A Short Introduction To Meditation|
Meditation is best understood as a state of mind which you can achieve and not as an activity to be performed. You can become completely awake, alert and under full control of your senses
and brain. But without thoughts or very few in the head and you should feel a sense of tranquillity or relaxation.
Initially there could be other sensations because everybody is in a different condition when they learn to meditate.
With a little practice of meditation for a few minutes, once or twice each day, it is not difficult to derive benefits in many areas of your life, particularly health. These come naturally
as your nervous system develops more of its own inner qualities. Try one of our free courses. You should notice something within hours or days.
Most important to understand is that true meditation is natural and the body, brain and central nervous system are designed for it to occur. So you should not pay anyone for 'knowledge' or instruction.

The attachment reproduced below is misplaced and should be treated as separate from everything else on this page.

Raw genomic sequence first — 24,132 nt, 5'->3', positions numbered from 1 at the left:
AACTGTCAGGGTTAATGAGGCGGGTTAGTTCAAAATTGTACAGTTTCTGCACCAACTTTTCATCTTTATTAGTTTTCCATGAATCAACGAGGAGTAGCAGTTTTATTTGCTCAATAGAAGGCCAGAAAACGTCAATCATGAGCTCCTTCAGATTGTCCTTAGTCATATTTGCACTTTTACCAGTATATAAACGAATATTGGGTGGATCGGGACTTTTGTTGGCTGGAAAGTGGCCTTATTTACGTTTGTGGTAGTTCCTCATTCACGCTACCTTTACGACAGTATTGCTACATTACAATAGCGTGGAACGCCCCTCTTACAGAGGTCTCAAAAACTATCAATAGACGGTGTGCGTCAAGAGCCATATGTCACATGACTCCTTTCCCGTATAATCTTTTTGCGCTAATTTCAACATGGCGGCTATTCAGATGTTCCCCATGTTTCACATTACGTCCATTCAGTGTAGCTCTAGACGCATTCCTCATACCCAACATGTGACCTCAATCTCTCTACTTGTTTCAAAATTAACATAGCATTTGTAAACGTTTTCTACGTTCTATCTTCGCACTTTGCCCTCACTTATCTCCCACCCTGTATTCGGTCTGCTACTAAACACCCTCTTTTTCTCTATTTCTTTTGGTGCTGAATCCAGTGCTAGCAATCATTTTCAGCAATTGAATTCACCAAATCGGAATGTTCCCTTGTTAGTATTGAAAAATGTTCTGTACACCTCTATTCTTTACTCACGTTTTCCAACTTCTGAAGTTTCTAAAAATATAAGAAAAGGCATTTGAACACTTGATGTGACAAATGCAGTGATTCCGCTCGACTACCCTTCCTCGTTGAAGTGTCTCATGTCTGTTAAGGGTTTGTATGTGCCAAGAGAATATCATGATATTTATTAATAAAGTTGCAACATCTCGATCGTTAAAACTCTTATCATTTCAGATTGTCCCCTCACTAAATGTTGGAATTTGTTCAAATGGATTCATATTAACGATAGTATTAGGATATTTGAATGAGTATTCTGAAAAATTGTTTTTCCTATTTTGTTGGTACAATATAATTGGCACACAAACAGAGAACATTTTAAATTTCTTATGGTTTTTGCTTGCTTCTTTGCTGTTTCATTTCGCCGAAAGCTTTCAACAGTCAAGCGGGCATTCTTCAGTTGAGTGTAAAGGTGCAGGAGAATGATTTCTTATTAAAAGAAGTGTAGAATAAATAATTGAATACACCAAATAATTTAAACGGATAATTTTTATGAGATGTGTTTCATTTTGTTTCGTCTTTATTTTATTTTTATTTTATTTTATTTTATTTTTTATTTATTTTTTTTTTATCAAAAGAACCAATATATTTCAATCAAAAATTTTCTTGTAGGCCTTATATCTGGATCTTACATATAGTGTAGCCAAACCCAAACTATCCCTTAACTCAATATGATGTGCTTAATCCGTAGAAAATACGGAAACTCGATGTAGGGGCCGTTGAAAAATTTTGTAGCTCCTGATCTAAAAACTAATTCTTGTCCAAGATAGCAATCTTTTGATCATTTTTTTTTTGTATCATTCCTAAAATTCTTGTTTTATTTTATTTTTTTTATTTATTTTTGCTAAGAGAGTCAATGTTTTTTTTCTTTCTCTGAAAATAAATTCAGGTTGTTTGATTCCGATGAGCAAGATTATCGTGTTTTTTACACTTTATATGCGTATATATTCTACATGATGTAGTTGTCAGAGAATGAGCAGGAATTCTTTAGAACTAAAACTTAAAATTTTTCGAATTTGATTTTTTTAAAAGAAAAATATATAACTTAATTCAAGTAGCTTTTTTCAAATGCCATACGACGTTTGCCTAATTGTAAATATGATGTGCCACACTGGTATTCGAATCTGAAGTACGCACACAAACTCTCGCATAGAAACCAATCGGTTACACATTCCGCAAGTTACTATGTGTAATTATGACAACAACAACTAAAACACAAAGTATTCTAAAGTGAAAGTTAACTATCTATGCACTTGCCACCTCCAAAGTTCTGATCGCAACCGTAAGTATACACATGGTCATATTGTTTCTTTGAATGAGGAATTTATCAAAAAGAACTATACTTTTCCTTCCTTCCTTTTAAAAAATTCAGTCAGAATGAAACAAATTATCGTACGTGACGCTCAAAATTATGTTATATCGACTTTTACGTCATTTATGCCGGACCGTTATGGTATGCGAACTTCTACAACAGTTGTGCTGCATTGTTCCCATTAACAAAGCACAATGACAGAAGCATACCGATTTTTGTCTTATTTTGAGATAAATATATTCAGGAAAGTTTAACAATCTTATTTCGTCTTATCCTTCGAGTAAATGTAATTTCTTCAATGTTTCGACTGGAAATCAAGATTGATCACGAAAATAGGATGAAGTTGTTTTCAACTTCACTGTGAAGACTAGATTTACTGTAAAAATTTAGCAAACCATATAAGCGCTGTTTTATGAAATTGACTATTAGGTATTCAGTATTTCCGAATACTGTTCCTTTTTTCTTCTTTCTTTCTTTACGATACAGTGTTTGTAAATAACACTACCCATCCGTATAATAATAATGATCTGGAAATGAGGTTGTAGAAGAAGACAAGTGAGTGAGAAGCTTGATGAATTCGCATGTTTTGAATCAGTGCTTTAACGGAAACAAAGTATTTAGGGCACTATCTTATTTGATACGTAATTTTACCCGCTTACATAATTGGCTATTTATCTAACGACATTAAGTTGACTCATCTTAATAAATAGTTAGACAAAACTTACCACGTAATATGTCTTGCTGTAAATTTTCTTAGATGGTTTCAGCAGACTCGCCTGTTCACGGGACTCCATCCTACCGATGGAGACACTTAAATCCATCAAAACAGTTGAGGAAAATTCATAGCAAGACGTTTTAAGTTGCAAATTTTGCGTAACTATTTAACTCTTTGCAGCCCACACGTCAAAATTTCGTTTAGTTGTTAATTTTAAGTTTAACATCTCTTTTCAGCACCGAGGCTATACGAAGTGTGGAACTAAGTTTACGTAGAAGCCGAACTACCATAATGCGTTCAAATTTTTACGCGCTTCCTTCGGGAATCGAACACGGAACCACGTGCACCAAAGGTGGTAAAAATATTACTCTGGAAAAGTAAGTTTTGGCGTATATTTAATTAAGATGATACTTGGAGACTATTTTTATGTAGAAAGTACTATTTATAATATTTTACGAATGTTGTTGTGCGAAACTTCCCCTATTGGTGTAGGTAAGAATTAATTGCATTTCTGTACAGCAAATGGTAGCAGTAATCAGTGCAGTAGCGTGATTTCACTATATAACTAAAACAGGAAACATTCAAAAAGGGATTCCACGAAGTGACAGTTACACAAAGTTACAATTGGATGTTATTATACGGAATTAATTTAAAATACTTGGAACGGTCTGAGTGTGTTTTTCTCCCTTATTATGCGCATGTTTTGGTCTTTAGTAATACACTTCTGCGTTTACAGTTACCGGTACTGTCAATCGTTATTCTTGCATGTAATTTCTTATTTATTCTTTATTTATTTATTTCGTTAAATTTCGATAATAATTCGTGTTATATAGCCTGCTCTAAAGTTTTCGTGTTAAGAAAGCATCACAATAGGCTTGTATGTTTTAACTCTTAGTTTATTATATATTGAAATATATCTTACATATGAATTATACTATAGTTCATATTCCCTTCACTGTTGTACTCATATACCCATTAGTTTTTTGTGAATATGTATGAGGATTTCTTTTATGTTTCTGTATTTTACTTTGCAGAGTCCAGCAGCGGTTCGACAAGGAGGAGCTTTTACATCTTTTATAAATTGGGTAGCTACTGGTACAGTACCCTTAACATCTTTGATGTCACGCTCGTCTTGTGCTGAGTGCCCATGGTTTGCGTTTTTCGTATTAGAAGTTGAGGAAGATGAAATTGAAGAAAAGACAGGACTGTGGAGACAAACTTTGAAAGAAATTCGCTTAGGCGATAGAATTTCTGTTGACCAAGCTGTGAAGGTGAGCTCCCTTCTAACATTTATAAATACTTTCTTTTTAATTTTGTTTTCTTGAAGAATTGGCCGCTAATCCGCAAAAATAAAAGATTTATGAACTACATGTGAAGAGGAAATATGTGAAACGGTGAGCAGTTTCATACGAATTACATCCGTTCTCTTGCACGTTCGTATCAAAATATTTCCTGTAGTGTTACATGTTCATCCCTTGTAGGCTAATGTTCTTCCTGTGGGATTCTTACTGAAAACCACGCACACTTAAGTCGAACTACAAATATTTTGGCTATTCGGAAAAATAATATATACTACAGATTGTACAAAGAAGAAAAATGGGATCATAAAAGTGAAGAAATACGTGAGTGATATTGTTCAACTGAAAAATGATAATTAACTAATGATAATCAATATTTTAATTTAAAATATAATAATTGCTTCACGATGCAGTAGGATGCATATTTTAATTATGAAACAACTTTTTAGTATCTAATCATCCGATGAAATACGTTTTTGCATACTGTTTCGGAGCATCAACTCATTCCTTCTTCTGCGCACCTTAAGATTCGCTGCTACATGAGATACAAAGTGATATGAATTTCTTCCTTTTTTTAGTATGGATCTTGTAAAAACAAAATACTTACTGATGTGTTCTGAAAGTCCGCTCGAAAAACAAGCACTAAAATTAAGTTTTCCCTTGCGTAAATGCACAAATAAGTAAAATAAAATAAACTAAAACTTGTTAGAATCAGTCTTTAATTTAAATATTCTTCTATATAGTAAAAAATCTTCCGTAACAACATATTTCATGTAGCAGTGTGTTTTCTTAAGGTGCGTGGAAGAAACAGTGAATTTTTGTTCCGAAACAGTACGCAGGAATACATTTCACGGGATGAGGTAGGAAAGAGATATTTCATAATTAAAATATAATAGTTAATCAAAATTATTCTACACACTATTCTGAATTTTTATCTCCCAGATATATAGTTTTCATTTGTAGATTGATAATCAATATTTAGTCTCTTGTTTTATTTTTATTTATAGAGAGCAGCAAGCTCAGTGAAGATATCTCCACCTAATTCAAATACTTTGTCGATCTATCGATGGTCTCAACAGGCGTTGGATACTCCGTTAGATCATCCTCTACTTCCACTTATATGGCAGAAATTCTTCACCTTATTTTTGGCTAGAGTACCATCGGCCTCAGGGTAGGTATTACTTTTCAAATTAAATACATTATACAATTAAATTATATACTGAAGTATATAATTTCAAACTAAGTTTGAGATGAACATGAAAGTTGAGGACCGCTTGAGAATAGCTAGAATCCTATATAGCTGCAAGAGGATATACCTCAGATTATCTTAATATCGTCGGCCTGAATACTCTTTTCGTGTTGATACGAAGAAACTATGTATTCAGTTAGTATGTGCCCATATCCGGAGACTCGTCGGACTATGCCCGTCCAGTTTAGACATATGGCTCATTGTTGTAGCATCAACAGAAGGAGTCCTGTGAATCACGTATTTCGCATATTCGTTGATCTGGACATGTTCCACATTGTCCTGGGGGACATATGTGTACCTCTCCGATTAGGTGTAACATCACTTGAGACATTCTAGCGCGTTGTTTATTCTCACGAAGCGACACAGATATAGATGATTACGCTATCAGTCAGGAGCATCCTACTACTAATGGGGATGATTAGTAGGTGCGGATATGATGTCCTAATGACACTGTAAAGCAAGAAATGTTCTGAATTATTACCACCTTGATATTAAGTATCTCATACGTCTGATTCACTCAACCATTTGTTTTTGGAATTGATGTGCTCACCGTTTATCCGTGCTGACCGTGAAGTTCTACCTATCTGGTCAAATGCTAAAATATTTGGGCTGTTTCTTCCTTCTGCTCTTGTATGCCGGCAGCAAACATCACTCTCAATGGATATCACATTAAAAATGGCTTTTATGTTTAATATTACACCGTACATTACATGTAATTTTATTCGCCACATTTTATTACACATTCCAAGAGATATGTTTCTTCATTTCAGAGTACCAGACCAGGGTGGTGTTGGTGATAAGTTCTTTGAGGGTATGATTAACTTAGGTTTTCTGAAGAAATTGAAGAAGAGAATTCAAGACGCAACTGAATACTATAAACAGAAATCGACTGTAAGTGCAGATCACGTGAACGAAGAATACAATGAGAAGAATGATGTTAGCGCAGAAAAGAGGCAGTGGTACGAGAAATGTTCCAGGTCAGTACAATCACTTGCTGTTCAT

Did you pay to learn breathing or eating?
All mechanisms required are already built inside the human being. Only they need to find the right moment for activation. These ideas are not new,
even in England. William Blake wrote around 200 years ago:
"Knowledge of ideal beauty is not to be acquired. It is born with us. Inate ideas are in every man, born with him; they are truly himself" and "...Man brings all that he has or can have into the world with him. Man is born like a garden ready planted and sown."
Practitioners of different styles of meditation advocate different methods to be followed and the results may vary, both in terms of ease of performance and of the nature of the resulting experience. As suggested before,
something that you have to 'do' is not meditation and may not achieve meditation. Some, so called, meditation techniques can even have harmful long term side effects. For example, the repetition of mantras.